Some days it works others it doesn’t, much like the poetry.

It does allow me to stop and see (more frequently than I used to) and I think that I have moments when I am awake and moments when I doze (metaphorically).

I don’t expect that I can ever be fully awake but rather be awake more often. I tend to follow at this stage Batchelor’s suggestion that the point of it all is to live a full life through cultivating the path.

Joan Cunningham

Thanks for the article with the theme of what is right meditation, it was very thought provoking. Could you explain a bit more for me why the instruction, “you can’t do it wrong” is a ‘dangerous’ one? Thanks Joanie

Jim Champion

Hi Joanie, thanks for your comments and question. You might consider the statement “you can’t do it wrong” as dangerous because it can give the impression that anything goes, which puts you into the realm of relativism where any one approach to meditation is considered to be equally appropriate as another… And relativism itself is based on the sort of nihilism which the middle way carefully avoids.

It seems that there is some benefit to going through the struggle with the idea that one is doing it “wrong”. So another way in which it could be dangerous to be told that you can’t do it wrong is that one could then go through the motions without ever facing up to the complex tangle involved in the concepts of doing things right/wrong.

On the other hand, perhaps it would be more dangerous to follow a path in meditation where thoughts are considered the enemy, to be squashed (however gently). Or where your thoughtless states of mind are seen as a sign that you’ve transcended suffering. As Barry Magid wisely wrote in the book I mentioned above, “There is no surer way to remain unconscious of our personal and cultural blinders than to imagine we have hit upon a technique that has removed them once and for all.”

What do you think? Is it surprising to you that the ‘you can’t do it wrong’ idea has the potential to be harmful?

Joan Cunningham

A flag went up for me when I saw the word ‘dangerous’ in the context of Jim’s post. I think that’s because I sometimes feel that I’m being a fraud – not intentionally, but in the sense that I’m unsure what I’m actually doing when I sit, e.g. whether is it daydreaming, zoning out, being reflective, meditating, going over stuff, rerunning stories, thinking etc.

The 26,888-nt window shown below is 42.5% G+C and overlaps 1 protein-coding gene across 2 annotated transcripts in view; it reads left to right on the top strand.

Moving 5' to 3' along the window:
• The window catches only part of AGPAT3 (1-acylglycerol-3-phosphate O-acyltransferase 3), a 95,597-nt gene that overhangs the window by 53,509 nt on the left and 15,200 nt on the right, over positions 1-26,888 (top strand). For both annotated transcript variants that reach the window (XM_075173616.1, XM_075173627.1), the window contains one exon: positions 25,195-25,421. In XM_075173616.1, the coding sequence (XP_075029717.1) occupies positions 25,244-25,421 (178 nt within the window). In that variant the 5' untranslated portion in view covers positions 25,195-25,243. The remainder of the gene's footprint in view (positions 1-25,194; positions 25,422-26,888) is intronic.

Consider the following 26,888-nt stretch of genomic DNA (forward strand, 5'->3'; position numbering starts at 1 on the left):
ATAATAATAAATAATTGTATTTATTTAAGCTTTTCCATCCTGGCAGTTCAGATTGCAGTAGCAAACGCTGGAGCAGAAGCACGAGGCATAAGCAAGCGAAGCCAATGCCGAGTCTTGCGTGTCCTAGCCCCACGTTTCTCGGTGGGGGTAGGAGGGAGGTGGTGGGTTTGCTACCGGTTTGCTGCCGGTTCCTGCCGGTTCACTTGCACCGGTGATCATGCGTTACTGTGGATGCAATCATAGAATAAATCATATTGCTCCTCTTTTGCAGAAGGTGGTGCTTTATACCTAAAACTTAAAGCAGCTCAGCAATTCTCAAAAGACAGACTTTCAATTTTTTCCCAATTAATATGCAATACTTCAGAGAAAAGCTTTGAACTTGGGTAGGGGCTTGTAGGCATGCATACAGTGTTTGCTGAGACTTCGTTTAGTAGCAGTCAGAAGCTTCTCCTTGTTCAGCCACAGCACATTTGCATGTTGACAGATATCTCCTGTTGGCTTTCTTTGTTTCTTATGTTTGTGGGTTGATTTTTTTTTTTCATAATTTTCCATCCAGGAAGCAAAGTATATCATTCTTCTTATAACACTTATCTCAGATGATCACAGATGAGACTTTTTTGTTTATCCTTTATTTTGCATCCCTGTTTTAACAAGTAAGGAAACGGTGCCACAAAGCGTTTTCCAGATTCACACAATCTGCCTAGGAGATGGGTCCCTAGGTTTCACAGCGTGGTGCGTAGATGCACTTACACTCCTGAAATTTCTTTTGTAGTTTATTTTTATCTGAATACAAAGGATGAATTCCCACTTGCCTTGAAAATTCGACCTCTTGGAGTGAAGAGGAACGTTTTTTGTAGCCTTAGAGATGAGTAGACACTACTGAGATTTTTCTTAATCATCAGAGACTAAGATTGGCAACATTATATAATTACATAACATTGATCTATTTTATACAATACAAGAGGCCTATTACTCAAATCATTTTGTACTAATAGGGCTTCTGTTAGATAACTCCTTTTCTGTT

Before I was introduced to secular Buddhist meditation with Jason Siff’s work as a base, I had virtually no theoretical or religious background of any kind. I responded to the concepts of the four noble truths and to the eight fold path. I love and learn and respond to the way our teacher Anna Markey talks about the dharma.

I find my participation in the group and my own ‘practice’ enriching and find that it creates more openness/spaciousness. There are many things I could say about the process and experience and the way it connects in daily life..
But I also wonder about whether what I am doing is questionable as being in any way ‘Buddhist practice’. Is it appropriation, is it somewhat deluded to imagine that what I do has anything spiritually meaningful in it? The labels in one sense don’t matter, but they do if there is delusion, appropriation or the potential to harm. I wonder sometimes if it is possible to be ‘doing it right’ without deeper commitment and understanding of Buddhism.

I wonder, for example, whether what I am doing could equally be described as existential reflections/consciousness raising/counselling, about choices and wisdom in relation to questions such as what it means to be human, how to lead a good life and be a good person.

Given these confusions about slippages and definition,  the question of potentially dangerous, becomes an important idea to think about further.

Joan Cunningham

Thanks so much Jim for your thoughtful answers to my questions. And sincere apologies for not using capital letters where I should have.

Your point about the consequences of not giving “it” a shot feel extremely significant. Thanks again

Jim Champion

These doubts are exactly the sort of thing that need to be aired… it’s complex and there appear to be no easy answers.

Submitting to an idea of ‘the true religion’ seems to give easy answers… growing up there was ‘one true religion’, which of course was the one true religion of my parents, the one I was brought up with. Lip service was paid to having doubts (like Jesus in the garden prior to his arrest and trial) but the general attitude in public was that We’re Doing It Right.

Confidence in ‘the right way’ to do the ‘one true religion’ has had its uses… binding together large groups of people, giving something for them to identify with and to fight for and to give meaning… but in our secular times this doesn’t hold water any more. We know too much… not that we know a lot, just that there are a multiplicity of incompatible religious viewpoints in the world, something that would not have really been an issue in my great grandparents’ time.

If you’re worried about appropriation, I’m sure there are plenty of people who would accuse you of it. But who are you going to go to to find out what the ‘true buddhism’ is? As many different opinions as practitioners I expect. It’s worth looking up the ideas about living traditions versus dead traditions… the work of Winton Higgins frequently takes on this theme. Are you appropriating an ossified tradition, or trying a way of living the dharma in the modern age? And trying means that it might not work out, but it’s worth a shot. Not giving it a shot means giving up and succumbing to a relativism, and if there’s something to be taken forward from Buddhism it’s the middle way between eternalism and nihilism when working through what it means to be human.